It should be no secret by now that for most functions defined by a single formula, when exists. For more complicated functions, this may not be true. For dealing with some of these exceptional cases, we need to define right-hand and left-hand limits. Loosely speaking, the right-hand limit of at a is L if approaches L as x approaches a from the right. That is, the values of x satisfy x > a. The left-hand limit is defined in an analogous manner, with the values of x approaching a from the left. Maple can compute these special limits with commands like those shown below. The Maple floor function is actually the greatest integer function.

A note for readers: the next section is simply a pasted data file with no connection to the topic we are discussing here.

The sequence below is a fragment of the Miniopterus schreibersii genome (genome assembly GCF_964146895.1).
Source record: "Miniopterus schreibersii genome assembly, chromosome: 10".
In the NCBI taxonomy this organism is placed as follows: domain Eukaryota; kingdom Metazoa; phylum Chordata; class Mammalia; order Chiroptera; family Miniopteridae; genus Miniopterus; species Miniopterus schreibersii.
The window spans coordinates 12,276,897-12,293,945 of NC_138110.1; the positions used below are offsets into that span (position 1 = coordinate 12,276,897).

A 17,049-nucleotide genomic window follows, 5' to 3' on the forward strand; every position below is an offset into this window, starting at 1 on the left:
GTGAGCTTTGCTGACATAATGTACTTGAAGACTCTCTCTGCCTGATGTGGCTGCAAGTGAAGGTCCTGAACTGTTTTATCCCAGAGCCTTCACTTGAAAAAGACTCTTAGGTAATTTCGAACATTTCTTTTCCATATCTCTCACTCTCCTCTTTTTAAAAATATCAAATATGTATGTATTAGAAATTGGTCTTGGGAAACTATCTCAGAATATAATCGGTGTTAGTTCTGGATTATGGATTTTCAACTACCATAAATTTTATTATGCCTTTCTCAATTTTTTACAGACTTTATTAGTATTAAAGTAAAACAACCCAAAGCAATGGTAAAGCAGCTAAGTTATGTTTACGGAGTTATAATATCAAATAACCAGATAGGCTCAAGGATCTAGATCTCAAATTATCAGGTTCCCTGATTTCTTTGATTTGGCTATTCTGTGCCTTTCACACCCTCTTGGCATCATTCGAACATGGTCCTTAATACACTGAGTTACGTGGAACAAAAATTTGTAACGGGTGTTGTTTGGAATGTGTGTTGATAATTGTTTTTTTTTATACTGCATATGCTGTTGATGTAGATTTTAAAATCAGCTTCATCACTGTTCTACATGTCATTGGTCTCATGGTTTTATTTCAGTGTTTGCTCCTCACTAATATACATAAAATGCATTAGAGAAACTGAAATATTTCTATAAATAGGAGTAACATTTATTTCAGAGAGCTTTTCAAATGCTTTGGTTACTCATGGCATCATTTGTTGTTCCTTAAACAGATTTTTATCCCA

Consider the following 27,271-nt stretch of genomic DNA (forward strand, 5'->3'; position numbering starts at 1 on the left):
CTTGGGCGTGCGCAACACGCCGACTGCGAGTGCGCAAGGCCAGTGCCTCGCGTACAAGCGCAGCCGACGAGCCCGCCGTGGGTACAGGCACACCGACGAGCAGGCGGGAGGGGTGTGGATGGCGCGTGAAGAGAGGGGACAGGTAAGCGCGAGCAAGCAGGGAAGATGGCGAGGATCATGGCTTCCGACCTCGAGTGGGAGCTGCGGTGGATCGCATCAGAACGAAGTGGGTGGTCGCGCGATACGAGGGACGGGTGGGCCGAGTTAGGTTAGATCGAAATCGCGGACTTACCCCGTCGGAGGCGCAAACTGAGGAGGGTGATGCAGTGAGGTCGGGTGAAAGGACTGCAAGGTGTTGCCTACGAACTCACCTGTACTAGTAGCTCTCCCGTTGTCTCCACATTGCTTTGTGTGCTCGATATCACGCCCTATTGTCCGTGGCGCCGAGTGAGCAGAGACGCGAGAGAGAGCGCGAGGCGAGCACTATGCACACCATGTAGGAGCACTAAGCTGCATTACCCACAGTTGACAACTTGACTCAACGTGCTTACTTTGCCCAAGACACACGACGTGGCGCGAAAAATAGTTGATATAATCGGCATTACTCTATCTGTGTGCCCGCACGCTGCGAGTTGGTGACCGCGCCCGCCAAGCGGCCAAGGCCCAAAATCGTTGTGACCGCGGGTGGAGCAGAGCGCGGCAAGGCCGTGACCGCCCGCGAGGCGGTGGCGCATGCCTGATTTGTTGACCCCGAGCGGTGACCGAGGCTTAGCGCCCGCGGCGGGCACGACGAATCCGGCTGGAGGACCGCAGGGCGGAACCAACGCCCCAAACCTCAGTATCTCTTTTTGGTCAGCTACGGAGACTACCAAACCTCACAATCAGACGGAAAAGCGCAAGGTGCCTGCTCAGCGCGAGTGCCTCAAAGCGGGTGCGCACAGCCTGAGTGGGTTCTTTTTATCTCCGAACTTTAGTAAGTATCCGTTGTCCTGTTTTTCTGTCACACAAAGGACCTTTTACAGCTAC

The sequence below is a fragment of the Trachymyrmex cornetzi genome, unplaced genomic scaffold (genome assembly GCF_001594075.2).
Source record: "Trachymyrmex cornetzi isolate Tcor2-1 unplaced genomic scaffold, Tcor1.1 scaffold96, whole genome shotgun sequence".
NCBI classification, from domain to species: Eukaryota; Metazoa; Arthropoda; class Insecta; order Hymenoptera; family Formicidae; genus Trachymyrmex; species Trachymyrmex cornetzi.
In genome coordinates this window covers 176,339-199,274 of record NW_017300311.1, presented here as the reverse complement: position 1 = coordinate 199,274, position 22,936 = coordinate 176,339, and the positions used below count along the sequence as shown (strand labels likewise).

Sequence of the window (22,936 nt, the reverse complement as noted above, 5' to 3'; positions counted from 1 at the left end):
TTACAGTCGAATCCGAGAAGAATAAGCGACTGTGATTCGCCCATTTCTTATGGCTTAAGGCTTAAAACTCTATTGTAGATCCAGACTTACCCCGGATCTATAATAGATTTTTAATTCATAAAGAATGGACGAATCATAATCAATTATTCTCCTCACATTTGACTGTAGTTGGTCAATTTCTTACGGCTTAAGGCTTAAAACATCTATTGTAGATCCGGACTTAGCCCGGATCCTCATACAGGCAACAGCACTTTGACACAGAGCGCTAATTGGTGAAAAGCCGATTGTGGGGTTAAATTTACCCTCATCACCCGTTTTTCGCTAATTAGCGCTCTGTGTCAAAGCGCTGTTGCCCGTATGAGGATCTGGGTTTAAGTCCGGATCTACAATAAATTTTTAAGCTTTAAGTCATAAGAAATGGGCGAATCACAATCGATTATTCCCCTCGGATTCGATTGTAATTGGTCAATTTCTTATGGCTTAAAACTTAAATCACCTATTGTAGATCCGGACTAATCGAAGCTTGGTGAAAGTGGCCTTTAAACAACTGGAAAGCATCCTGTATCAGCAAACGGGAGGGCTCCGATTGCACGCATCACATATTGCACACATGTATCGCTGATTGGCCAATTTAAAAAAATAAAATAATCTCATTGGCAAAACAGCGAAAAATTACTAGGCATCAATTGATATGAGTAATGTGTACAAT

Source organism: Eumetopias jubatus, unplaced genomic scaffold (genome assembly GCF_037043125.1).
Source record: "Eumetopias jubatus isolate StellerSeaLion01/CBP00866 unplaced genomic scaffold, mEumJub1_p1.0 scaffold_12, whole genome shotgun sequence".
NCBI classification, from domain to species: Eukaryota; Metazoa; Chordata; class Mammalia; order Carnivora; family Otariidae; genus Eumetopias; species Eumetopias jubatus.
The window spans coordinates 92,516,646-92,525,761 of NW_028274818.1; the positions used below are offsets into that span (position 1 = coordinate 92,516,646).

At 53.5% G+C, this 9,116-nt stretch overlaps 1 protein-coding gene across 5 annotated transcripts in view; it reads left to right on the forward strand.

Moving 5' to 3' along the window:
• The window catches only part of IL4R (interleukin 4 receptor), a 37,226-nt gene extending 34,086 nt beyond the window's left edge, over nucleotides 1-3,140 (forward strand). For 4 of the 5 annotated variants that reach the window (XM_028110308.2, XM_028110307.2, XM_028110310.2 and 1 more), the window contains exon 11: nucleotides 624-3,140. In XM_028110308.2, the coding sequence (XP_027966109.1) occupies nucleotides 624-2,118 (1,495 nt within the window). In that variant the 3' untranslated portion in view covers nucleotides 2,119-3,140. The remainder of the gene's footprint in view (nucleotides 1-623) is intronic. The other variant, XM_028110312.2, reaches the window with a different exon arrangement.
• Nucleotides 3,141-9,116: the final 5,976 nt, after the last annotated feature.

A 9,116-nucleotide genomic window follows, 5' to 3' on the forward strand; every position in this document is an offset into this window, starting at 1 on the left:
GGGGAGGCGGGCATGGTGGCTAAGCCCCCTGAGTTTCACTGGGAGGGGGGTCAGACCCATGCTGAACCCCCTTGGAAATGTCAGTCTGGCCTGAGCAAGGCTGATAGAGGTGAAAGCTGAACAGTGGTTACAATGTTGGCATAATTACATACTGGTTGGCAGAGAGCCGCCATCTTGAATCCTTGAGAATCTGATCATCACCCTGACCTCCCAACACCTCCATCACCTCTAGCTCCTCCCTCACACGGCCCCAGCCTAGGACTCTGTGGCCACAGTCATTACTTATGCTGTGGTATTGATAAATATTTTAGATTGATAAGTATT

The floor function is one of Maple's defined functions, so you might expect things to work properly. If you define your own function in a piecewise fashion, however, a different approach is needed. For example, suppose you wanted to find the limit as x approaches 2 for the following function:
You would need to execute the following commands:
> f1 := x -> sqrt(2-x);
> f2 := x -> x;
From this, we see that the limit of f as x approaches 2 does not exist since the limit from the left does not equal the limit from the right.